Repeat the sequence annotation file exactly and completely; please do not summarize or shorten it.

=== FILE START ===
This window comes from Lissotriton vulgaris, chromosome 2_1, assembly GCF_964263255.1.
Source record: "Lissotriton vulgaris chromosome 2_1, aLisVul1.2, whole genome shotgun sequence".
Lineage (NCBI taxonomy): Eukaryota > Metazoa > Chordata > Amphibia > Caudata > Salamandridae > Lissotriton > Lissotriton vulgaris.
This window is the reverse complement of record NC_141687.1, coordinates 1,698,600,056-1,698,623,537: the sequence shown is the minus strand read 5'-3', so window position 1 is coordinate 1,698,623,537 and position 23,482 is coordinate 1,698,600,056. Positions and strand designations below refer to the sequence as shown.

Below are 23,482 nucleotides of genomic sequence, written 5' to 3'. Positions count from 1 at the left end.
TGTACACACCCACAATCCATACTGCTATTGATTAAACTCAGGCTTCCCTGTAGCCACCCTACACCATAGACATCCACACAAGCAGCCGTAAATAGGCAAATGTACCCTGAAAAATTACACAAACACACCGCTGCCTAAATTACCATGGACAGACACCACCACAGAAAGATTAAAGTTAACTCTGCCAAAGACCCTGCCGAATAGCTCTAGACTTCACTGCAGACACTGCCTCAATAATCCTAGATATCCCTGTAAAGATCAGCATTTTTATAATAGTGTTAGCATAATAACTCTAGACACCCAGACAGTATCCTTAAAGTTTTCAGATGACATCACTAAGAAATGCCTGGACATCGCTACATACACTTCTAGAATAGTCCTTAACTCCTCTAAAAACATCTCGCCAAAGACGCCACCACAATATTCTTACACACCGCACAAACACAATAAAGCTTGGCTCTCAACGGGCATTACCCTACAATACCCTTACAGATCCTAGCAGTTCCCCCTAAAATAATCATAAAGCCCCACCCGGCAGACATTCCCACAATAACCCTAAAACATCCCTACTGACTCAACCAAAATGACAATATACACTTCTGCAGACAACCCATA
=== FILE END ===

This window comes from Lissotriton vulgaris, chromosome 2_1, assembly GCF_964263255.1.
Source record: "Lissotriton vulgaris chromosome 2_1, aLisVul1.2, whole genome shotgun sequence".
Lineage (NCBI taxonomy): Eukaryota > Metazoa > Chordata > Amphibia > Caudata > Salamandridae > Lissotriton > Lissotriton vulgaris.
This window is the reverse complement of record NC_141687.1, coordinates 1,698,600,056-1,698,623,537: the sequence shown is the minus strand read 5'-3', so window position 1 is coordinate 1,698,623,537 and position 23,482 is coordinate 1,698,600,056. Positions and strand designations below refer to the sequence as shown.

Below are 23,482 nucleotides of genomic sequence, written 5' to 3'. Positions count from 1 at the left end.
TGTACACACCCACAATCCATACTGCTATTGATTAAACTCAGGCTTCCCTGTAGCCACCCTACACCATAGACATCCACACAAGCAGCCGTAAATAGGCAAATGTACCCTGAAAAATTACACAAACACACCGCTGCCTAAATTACCATGGACAGACACCACCACAGAAAGATTAAAGTTAACTCTGCCAAAGACCCTGCCGAATAGCTCTAGACTTCACTGCAGACACTGCCTCAATAATCCTAGATATCCCTGTAAAGATCAGCATTTTTATAATAGTGTTAGCATAATAACTCTAGACACCCAGACAGTATCCTTAAAGTTTTCAGATGACATCACTAAGAAATGCCTGGACATCGCTACATACACTTCTAGAATAGTCCTTAACTCCTCTAAAAACATCTCGCCAAAGACGCCACCACAATATTCTTACACACCGCACAAACACAATAAAGCTTGGCTCTCAACGGGCATTACCCTACAATACCCTTACAGATCCTAGCAGTTCCCCCTAAAATAATCATAAAGCCCCACCCGGCAGACATTCCCACAATAACCCTAAAACATCCCTACTGACTCAACCAAAATGACAATATACACTTCTGCAGACAACCCATA